With A Century of Collage, the Elizabeth Leach Gallery celebrates its 25th anniversary as one of Portland's most enduringly vital spaces. Fittingly, this commemorative group show displays the gallery's formula for success: a mix of established international artists and fresh emerging talent. With Collage, luminaries such as Robert Motherwell, Lee Krasner, Kiki Smith, and Ray Johnson fulfill the exhibition's star quotient. Still, the majority of the show is dominated by younger, lesser-known artists, with particularly strong work from Jack Pierson and Javier Pinon. Unfortunately for the gallery, its stable of local talent—Amanda Wojick, Malia Jensen, and M.K. Guth—account for some of the least inspired pieces of the entire show.
Of all the inclusions, Robert Rauschenberg's "Yardbird" is the exhibition's most appropriate and iconic. An artist whose work hinges on the concept of collage (though he prefers to describe his work as "assemblages"), Rauschenberg used the medium to playfully inject the banality of everyday life into high-minded artistic practice. "Yardbird," for example, is a vaguely abstract depiction of a bird, made with pieces of torn cardboard boxes. A viewer discerns its wings, a bright red eye, and a kind of beak, all tacked onto an oblong gray body. But the phrase "Ready-to-Cook Turkeys," printed along one panel of cardboard, implies its status as a bird as much as the figuration.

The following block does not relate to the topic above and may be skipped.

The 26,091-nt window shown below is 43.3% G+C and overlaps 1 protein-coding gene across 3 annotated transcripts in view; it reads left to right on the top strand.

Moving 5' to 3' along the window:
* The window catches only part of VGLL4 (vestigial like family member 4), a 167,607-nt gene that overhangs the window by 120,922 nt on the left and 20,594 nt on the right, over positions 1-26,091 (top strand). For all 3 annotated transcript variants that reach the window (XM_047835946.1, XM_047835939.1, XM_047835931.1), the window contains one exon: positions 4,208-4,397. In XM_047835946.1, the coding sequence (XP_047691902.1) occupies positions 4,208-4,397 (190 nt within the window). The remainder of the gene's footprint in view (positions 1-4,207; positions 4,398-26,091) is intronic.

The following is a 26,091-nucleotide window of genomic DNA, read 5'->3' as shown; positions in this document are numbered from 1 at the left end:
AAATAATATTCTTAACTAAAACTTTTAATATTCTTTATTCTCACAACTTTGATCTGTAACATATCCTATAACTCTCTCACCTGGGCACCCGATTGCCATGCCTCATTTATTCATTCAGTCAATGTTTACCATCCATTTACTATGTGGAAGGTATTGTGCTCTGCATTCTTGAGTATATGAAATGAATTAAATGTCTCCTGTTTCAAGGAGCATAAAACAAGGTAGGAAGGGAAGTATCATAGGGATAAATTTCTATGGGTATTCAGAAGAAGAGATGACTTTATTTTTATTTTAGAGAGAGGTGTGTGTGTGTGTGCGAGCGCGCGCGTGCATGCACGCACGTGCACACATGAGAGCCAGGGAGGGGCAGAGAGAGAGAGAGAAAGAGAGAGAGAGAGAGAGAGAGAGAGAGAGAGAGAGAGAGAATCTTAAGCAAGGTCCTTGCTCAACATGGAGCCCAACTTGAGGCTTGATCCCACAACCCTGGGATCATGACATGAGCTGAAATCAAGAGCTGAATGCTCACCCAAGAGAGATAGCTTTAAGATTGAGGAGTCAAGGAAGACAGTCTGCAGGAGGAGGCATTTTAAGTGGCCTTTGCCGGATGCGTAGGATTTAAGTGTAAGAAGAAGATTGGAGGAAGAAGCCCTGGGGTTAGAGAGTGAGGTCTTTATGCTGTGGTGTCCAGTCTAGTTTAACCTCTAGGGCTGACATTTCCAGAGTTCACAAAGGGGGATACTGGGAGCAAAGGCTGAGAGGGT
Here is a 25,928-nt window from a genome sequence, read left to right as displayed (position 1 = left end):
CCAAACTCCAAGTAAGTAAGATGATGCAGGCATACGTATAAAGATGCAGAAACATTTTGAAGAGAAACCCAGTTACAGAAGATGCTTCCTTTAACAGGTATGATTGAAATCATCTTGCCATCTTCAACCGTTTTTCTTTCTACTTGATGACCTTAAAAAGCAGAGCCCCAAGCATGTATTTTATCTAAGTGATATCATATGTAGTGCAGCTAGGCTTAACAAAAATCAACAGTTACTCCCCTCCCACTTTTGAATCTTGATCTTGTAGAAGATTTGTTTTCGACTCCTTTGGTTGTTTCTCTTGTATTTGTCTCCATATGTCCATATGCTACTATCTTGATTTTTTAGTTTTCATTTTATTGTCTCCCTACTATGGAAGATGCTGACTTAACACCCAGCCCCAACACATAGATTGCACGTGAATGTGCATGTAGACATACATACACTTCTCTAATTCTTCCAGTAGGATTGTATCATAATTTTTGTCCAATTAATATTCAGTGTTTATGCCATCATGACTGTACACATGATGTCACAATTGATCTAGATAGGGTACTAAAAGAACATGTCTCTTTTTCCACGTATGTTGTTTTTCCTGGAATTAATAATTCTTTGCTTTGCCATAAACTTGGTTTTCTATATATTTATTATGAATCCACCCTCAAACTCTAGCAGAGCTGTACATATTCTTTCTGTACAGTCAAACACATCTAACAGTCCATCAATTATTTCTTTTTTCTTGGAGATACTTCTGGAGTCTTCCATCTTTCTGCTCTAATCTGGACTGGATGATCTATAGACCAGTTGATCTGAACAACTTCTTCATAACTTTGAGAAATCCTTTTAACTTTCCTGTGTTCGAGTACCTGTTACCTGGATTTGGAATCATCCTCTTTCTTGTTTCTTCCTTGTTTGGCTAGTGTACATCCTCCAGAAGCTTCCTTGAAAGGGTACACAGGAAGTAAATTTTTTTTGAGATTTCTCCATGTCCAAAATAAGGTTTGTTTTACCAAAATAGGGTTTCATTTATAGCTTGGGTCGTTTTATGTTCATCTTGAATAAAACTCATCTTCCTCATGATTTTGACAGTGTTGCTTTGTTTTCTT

Elsewhere in the exhibition, artists use collage as a way to construct fictitious scenarios, wrenching visual components out of context and reorganizing them in disorienting juxtapositions. In Karin Weiner's "The Under Siege," a city is encircled by one enormous chain link fence, which protects it from a menacing bear population. Weiner's city is composed of structures from both ancient and modern eras, Eastern and Western cultures, and totally eschews scale and perspective. Apartment buildings tower over cathedrals and chalets, while enormous bears peer over the flimsy barrier. Where Rauschenberg's "Yardbird" explores the distance between language and visual representation, Weiner's collage is certainly less theoretical. But there's joy in her painstaking attempt to squeeze disparate images into a single tableau.